Washa Mikael Church


Shortly before Christmas, I visited the Washa Mikael Church.  The exact age of this rock-hewn church on the outskirts of Addis is somewhat unknown: guide books say that it most likely dates back to the 12th Century, but some priests and locals maintain that it dates back to 3rd Century AD, making it more than 1600 years old.  The church is somewhat elusive, no one knew where it was or had even heard of it, thus it took us several hours of driving around in the wrong directions to find.  In the end we asked taxi drivers, because we thought they would know the tourist attractions.  After we came home I searched on the internet and discovered that most people get to it by hiking for hours on a guided tour in the mountains.  Our driver did well to find it!  The church is made entirely from stone – like Lalibella it was carved from one piece of rock – in this case basalt.

When we arrived we were greeted by a local who farms the land.  I don’t know how many tourists make it to the church – I wouldn’t be surprised if most give up before getting there! – because he seemed really happy to see us.  He was a delightful man who gave us a thorough tour of the church (a bit too thorough for me – the rocks looked pretty crumbly and fractured and I didn’t really want to go gaily wandering through the old ruins!)  He told us that the church was over 1600years old and that it had been built by two Ethiopian kings in around 320AD, making it older than Lalibella.  The two Kings were originally called Ezana and Sayzana but in ~320AD they were re-named Abraha and Alshaba.  Ethiopian Kings apparently get three names: the baptism name, their original name and their “king” name.

From birds’ eye view, the church is the shape of the letter “U” – which is read as “Ha” in the Amharic alphabet.  Apparently this “U” represents the phrase “Halwotule ab emkdme alem”….which means “Before anything existed, God was here”

The church apparently stopped giving service in 1878 when a wall collapsed.  Rumour has it that the church was also bombed during the Ethio-Italian war between 1928 and 1933.  Locals claim that it was bombed by facists.

The church originally had 7 windows (some still partially remain) to represent 7 days, 7 skies and 7 angels.  Before it was bombed it apparently also stood 7m high.  But now the roof is missing.  Entrance into the church is through a tunnel which passes underground.  Once inside you can visit the priests room, the baptism room and the main altar – or what remains of each of these.  The baptism room has a window – the mother would stand outside and pass the baby through, as only the priest was allowed inside.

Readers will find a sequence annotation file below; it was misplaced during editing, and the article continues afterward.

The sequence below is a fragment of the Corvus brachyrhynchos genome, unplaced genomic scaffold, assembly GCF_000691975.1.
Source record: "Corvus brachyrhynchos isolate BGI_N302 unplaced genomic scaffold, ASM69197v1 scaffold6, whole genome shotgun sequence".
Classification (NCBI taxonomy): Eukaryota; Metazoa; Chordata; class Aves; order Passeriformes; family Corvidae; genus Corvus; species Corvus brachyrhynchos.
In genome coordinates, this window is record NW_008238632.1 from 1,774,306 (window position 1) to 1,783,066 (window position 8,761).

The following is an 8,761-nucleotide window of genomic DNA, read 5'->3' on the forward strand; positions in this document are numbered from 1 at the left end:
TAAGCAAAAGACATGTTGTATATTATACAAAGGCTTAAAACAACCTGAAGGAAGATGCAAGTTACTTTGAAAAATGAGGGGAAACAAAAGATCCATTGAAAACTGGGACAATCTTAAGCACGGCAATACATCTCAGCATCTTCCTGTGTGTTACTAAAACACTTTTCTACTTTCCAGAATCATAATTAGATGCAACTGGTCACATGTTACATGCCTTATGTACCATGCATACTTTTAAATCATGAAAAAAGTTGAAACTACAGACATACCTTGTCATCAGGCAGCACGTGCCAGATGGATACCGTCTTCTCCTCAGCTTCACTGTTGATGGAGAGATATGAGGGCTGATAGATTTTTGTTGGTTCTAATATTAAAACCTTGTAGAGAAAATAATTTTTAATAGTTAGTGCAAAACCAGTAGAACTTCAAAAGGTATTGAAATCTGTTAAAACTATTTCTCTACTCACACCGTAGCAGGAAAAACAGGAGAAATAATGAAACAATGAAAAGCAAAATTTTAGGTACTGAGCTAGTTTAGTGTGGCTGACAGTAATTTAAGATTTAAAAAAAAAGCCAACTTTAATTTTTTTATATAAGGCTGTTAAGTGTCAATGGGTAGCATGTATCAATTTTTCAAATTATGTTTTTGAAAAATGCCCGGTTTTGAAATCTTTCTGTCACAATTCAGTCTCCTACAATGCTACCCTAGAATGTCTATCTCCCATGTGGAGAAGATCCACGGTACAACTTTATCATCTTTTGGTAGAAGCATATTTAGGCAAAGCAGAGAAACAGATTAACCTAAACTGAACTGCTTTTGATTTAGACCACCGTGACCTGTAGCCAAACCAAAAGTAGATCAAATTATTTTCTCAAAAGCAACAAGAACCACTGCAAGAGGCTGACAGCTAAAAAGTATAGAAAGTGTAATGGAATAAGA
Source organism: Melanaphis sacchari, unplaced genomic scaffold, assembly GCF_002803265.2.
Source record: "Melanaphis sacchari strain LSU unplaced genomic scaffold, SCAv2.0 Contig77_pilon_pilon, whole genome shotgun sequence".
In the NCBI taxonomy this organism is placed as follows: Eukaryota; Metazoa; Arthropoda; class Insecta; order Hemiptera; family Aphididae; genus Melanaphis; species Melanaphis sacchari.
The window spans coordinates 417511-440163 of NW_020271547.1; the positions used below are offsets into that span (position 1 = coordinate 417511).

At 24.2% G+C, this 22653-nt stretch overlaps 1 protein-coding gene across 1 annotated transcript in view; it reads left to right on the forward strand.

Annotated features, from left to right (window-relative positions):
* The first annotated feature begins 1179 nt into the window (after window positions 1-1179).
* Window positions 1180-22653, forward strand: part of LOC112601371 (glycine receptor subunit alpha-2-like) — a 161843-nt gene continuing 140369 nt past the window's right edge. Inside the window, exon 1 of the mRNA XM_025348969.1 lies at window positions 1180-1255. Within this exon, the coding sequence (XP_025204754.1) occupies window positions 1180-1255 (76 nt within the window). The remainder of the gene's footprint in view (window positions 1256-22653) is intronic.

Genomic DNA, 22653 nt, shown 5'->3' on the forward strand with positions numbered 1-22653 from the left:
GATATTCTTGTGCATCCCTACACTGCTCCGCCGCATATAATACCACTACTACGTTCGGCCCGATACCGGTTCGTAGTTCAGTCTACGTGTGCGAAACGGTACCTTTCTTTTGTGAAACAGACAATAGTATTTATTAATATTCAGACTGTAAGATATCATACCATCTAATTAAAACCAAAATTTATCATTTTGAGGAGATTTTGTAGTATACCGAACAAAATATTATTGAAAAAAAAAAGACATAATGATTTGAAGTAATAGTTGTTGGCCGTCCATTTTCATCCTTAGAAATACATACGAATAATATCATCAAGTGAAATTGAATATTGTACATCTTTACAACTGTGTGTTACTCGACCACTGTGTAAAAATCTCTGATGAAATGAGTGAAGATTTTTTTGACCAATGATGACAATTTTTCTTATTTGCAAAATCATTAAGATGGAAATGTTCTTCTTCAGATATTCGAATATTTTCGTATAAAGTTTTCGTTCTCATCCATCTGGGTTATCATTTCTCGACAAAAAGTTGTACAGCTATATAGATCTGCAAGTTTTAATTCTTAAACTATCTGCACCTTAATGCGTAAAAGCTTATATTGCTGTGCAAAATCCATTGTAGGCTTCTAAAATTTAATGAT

The church was mainly cool for what it was, not what it left of it.  The walls are kind of dicey and I didn’t want to stand under them for long!  I could just hear Tim in my head ranting to me about safety!  The guide told me that no one knows how much further down the church goes.  He mused that it may go much deeper but no one knows, because it may have been filled in with soil.  However, he also told me that the church is 7m in height so if that is the case, I don’t think it would go much below what it does now…..

The entrance to the church is through this tunnel.  The church was built down into the ground

Entrance to the church itself – rocks at the top balanced precariously…..!

View over the church from the side

The baptism window. The mother would wait here with the baby before passing it through the window to the priest for baptism

Janke and I outside the priest’s quarters/room

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